by Jack Stewart
Note: The following story was excerpted from the April 2016 issue of Collectible Automobile magazine.
Nineteen sixty didn’t turn out the way that Virgil Exner envisioned.
Three years earlier, advertising for Plymouth proclaimed “Suddenly, it’s 1960.” With its low beltline, soaring tailfins, and large expanse of glass, the ’57 Plymouth did look futuristic. The rest of Detroit scrambled to catch up with the “Forward Look” promulgated by Exner, Chrysler’s vice president for styling. It was during these heady times that the 1960 Plymouth was styled.
However, taste changed direction abruptly, and by 1960 tailfins were on the way out. The public wanted cleaner, trimmer cars. The 1960 Plymouths were out of step with the times and sales plummeted.
That was too bad, because Plymouth had a lot going for it. Unibody construction was new that year and resulted in a more rigid, squeak-free body. To combat Chrysler Corporation cars’ reputation for premature rust, a seven-step rustproofing procedure was adopted. Torsion-bar front suspension was retained and Plymouth handling was superior to its Chevrolet and Ford competition. Motor Trend said, “The Plymouth, one of the best handling cars we tested in 1959, is even better this year.” Engines ranged from a new ohv Slant Six with 145 bhp to a 383-cid “SonoRamic” V-8 developing 330 horsepower.
Our featured car is equipped with the year’s second most powerful V-8, the 361-cid “Golden Commando” of 305 bhp. Mechanix Illustrated’s Tom McCahill reported, “A Plymouth equipped with 361 Golden Commando will run the ears off anything in its class as it comes from the showroom.” McCahill recorded a 0-60-mph time of 8.2 seconds. He went on to say, “The Plymouth is my choice as the Top Buy in the low-priced field.”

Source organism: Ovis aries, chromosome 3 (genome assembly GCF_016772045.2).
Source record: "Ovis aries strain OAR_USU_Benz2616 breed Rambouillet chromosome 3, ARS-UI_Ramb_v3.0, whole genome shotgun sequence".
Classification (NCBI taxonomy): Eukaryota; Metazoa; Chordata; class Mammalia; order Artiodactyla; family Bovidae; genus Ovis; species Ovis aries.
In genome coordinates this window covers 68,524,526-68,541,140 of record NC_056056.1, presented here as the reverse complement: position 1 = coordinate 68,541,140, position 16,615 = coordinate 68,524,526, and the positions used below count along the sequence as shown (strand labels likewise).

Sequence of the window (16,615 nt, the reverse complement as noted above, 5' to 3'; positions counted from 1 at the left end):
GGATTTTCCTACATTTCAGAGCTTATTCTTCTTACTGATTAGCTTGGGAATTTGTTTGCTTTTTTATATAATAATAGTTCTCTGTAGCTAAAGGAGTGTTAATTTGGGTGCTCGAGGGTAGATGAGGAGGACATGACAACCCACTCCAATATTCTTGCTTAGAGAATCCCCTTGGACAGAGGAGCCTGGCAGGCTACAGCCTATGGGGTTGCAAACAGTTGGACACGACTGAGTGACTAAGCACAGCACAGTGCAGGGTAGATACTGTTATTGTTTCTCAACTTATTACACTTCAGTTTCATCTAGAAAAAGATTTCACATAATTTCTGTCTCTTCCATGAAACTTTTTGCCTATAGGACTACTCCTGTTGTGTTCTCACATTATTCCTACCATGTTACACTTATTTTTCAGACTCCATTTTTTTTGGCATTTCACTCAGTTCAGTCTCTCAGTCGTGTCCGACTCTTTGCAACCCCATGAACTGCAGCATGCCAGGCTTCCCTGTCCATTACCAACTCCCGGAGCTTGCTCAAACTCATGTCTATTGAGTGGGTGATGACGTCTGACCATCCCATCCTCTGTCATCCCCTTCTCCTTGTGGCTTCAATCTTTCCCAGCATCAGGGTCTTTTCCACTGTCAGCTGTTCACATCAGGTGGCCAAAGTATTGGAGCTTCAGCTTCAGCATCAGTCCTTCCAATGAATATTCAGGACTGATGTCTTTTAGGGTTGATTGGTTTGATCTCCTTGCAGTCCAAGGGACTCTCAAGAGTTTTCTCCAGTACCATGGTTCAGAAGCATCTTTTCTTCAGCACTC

Frank Troost, owner of the ’60 Plymouth shown here, is inclined to agree. “The Fury preforms faultlessly. It rides OK—like a Ford or Chevy of the era. But it outhandles Ford and Chevy,” he says.
The car’s ownership history starts in Sandpoint, Idaho, where the local Plymouth dealer typically gave his wife a new car every year. She liked this ’60 Fury two-door hardtop so much that she kept it for 40 years. As such, it was a solid car on which to begin a restoration. It has been repainted and rechromed, and the carpeting was replaced, but seat covers preserved the original upholstery. Perhaps not surprisingly then, it was named “Best Plymouth” at a Walter P. Chrysler Club national meet.
Among the options on the car are a record player and a rectangular steering wheel. Troost, of Oak Brook, Illinois, says the record player worked the one time he used it. The unusual steering wheel makes it easier to slide in and out, as well as giving a better view of the instruments, he explains, adding that he doesn’t notice the wheel’s odd shape while driving. Other options are fender skirts, large “Sky-Hi” rear window, and the “Sport Deck”—a simulated spare-wheel impression on the trunklid. “Command Seat,” with a raised seatback for the driver to provide extra back and shoulder support, was standard on Furys.
Troost says he likes to have a car that attracts attention, a car that is often the only one of its kind that someone has seen. His green Plymouth fits the bill.